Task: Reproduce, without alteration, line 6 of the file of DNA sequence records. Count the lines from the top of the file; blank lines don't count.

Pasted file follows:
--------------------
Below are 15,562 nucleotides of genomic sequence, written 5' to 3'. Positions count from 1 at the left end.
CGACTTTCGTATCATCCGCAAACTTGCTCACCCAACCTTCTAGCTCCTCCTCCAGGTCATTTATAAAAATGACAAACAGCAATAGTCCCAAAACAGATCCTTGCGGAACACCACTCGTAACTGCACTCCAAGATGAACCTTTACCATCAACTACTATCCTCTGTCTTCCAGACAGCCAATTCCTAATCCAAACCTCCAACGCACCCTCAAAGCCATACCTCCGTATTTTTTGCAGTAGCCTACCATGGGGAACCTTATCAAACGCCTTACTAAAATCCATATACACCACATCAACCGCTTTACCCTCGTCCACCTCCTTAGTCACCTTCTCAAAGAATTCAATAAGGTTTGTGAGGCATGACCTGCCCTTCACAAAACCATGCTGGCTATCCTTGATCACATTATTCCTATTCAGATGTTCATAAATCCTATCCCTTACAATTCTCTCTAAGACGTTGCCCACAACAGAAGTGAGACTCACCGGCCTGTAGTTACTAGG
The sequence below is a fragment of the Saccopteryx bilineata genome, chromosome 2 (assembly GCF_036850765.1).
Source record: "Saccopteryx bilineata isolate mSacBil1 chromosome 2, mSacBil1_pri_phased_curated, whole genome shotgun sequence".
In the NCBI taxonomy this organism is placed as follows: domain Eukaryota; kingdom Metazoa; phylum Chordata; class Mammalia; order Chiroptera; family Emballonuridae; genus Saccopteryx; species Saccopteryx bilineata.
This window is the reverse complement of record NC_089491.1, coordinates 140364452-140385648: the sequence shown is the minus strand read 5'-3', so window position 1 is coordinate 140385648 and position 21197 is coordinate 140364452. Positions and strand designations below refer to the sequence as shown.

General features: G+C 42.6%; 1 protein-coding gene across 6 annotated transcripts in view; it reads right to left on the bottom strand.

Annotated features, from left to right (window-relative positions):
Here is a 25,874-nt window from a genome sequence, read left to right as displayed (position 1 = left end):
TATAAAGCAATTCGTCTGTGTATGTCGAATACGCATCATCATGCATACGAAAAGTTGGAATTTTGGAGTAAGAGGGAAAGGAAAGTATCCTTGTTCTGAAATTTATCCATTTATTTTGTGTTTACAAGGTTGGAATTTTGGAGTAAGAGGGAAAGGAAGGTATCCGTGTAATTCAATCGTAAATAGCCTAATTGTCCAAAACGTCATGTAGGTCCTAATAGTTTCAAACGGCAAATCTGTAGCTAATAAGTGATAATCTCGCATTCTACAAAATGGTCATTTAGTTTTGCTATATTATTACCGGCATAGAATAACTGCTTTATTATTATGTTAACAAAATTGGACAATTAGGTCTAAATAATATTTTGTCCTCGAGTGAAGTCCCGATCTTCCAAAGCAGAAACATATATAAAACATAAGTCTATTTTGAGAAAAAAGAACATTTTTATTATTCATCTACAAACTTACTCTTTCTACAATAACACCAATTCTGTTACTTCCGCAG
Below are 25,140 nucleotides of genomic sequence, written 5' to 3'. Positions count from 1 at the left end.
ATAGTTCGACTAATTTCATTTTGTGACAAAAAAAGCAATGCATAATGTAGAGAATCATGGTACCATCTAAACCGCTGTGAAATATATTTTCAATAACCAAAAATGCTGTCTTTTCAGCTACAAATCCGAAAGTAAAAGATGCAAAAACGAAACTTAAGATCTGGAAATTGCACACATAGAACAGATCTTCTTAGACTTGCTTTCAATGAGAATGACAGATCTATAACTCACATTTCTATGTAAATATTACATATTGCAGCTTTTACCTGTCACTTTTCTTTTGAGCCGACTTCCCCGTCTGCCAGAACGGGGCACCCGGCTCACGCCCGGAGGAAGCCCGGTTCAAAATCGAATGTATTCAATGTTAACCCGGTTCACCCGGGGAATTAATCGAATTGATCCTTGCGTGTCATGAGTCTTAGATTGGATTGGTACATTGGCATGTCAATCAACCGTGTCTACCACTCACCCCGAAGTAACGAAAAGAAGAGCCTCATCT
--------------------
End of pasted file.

This window is the reverse complement of record NC_089491.1, coordinates 140364452-140385648: the sequence shown is the minus strand read 5'-3', so window position 1 is coordinate 140385648 and position 21197 is coordinate 140364452. Positions and strand designations below refer to the sequence as shown.